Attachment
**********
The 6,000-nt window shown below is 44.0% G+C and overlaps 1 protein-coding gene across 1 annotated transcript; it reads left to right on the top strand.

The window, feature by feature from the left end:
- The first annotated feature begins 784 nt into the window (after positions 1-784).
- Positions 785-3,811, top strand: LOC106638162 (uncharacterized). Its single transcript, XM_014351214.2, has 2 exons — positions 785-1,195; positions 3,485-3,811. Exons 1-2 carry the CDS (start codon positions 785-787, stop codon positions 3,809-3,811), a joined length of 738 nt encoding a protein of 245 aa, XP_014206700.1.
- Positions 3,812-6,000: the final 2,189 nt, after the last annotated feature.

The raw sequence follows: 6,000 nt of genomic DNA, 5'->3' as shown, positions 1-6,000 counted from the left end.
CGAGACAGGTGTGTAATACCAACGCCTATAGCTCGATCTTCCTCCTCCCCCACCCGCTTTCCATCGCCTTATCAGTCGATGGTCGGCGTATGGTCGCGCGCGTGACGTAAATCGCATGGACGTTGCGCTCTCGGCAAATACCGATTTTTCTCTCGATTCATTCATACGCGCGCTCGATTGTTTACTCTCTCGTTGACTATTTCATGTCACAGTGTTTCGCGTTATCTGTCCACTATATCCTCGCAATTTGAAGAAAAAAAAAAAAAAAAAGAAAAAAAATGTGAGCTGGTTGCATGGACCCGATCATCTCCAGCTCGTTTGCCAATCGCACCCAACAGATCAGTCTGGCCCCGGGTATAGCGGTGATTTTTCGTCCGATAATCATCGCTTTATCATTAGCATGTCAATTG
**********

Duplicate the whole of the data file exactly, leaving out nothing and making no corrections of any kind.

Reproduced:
The 6,000-nt window shown below is 44.0% G+C and overlaps 1 protein-coding gene across 1 annotated transcript; it reads left to right on the top strand.

The window, feature by feature from the left end:
- The first annotated feature begins 784 nt into the window (after positions 1-784).
- Positions 785-3,811, top strand: LOC106638162 (uncharacterized). Its single transcript, XM_014351214.2, has 2 exons — positions 785-1,195; positions 3,485-3,811. Exons 1-2 carry the CDS (start codon positions 785-787, stop codon positions 3,809-3,811), a joined length of 738 nt encoding a protein of 245 aa, XP_014206700.1.
- Positions 3,812-6,000: the final 2,189 nt, after the last annotated feature.

The raw sequence follows: 6,000 nt of genomic DNA, 5'->3' as shown, positions 1-6,000 counted from the left end.
CGAGACAGGTGTGTAATACCAACGCCTATAGCTCGATCTTCCTCCTCCCCCACCCGCTTTCCATCGCCTTATCAGTCGATGGTCGGCGTATGGTCGCGCGCGTGACGTAAATCGCATGGACGTTGCGCTCTCGGCAAATACCGATTTTTCTCTCGATTCATTCATACGCGCGCTCGATTGTTTACTCTCTCGTTGACTATTTCATGTCACAGTGTTTCGCGTTATCTGTCCACTATATCCTCGCAATTTGAAGAAAAAAAAAAAAAAAAAGAAAAAAAATGTGAGCTGGTTGCATGGACCCGATCATCTCCAGCTCGTTTGCCAATCGCACCCAACAGATCAGTCTGGCCCCGGGTATAGCGGTGATTTTTCGTCCGATAATCATCGCTTTATCATTAGCATGTCAATTG